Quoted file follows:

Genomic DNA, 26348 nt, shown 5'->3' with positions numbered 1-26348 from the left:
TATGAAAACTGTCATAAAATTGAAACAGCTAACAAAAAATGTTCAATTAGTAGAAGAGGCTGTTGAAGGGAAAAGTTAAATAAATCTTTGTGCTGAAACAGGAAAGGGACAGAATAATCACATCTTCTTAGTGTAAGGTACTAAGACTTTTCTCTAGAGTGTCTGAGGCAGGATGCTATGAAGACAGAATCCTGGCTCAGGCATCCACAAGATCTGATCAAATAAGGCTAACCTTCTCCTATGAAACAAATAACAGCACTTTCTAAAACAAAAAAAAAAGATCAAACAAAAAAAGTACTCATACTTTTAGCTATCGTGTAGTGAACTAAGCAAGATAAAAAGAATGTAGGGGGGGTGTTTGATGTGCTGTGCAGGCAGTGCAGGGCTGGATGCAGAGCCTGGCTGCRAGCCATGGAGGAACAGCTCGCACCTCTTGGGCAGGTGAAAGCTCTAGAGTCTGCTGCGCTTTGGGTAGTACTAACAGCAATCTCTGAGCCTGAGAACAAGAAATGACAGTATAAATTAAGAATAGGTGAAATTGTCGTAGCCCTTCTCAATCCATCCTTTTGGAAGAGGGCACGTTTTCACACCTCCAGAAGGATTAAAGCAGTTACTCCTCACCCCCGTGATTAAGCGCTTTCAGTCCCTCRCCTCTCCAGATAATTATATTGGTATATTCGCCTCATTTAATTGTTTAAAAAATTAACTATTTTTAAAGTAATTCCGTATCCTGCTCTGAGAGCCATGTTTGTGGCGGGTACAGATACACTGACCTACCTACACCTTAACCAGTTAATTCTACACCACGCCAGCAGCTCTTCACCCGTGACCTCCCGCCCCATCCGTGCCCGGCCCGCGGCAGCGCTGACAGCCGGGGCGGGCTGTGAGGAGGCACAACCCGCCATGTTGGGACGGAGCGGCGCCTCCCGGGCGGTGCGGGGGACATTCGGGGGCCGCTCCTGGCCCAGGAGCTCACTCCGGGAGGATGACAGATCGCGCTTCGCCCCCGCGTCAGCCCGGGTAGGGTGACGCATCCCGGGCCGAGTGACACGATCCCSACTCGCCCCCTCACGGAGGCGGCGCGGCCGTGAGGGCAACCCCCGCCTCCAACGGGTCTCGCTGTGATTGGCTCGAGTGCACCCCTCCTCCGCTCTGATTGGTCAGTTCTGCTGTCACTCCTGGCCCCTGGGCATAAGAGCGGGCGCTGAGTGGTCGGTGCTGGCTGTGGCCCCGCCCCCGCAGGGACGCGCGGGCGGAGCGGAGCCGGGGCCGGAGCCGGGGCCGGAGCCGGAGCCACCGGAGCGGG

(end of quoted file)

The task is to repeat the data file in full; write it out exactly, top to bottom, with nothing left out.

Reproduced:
Genomic DNA, 26348 nt, shown 5'->3' with positions numbered 1-26348 from the left:
TATGAAAACTGTCATAAAATTGAAACAGCTAACAAAAAATGTTCAATTAGTAGAAGAGGCTGTTGAAGGGAAAAGTTAAATAAATCTTTGTGCTGAAACAGGAAAGGGACAGAATAATCACATCTTCTTAGTGTAAGGTACTAAGACTTTTCTCTAGAGTGTCTGAGGCAGGATGCTATGAAGACAGAATCCTGGCTCAGGCATCCACAAGATCTGATCAAATAAGGCTAACCTTCTCCTATGAAACAAATAACAGCACTTTCTAAAACAAAAAAAAAAGATCAAACAAAAAAAGTACTCATACTTTTAGCTATCGTGTAGTGAACTAAGCAAGATAAAAAGAATGTAGGGGGGGTGTTTGATGTGCTGTGCAGGCAGTGCAGGGCTGGATGCAGAGCCTGGCTGCRAGCCATGGAGGAACAGCTCGCACCTCTTGGGCAGGTGAAAGCTCTAGAGTCTGCTGCGCTTTGGGTAGTACTAACAGCAATCTCTGAGCCTGAGAACAAGAAATGACAGTATAAATTAAGAATAGGTGAAATTGTCGTAGCCCTTCTCAATCCATCCTTTTGGAAGAGGGCACGTTTTCACACCTCCAGAAGGATTAAAGCAGTTACTCCTCACCCCCGTGATTAAGCGCTTTCAGTCCCTCRCCTCTCCAGATAATTATATTGGTATATTCGCCTCATTTAATTGTTTAAAAAATTAACTATTTTTAAAGTAATTCCGTATCCTGCTCTGAGAGCCATGTTTGTGGCGGGTACAGATACACTGACCTACCTACACCTTAACCAGTTAATTCTACACCACGCCAGCAGCTCTTCACCCGTGACCTCCCGCCCCATCCGTGCCCGGCCCGCGGCAGCGCTGACAGCCGGGGCGGGCTGTGAGGAGGCACAACCCGCCATGTTGGGACGGAGCGGCGCCTCCCGGGCGGTGCGGGGGACATTCGGGGGCCGCTCCTGGCCCAGGAGCTCACTCCGGGAGGATGACAGATCGCGCTTCGCCCCCGCGTCAGCCCGGGTAGGGTGACGCATCCCGGGCCGAGTGACACGATCCCSACTCGCCCCCTCACGGAGGCGGCGCGGCCGTGAGGGCAACCCCCGCCTCCAACGGGTCTCGCTGTGATTGGCTCGAGTGCACCCCTCCTCCGCTCTGATTGGTCAGTTCTGCTGTCACTCCTGGCCCCTGGGCATAAGAGCGGGCGCTGAGTGGTCGGTGCTGGCTGTGGCCCCGCCCCCGCAGGGACGCGCGGGCGGAGCGGAGCCGGGGCCGGAGCCGGGGCCGGAGCCGGAGCCACCGGAGCGGG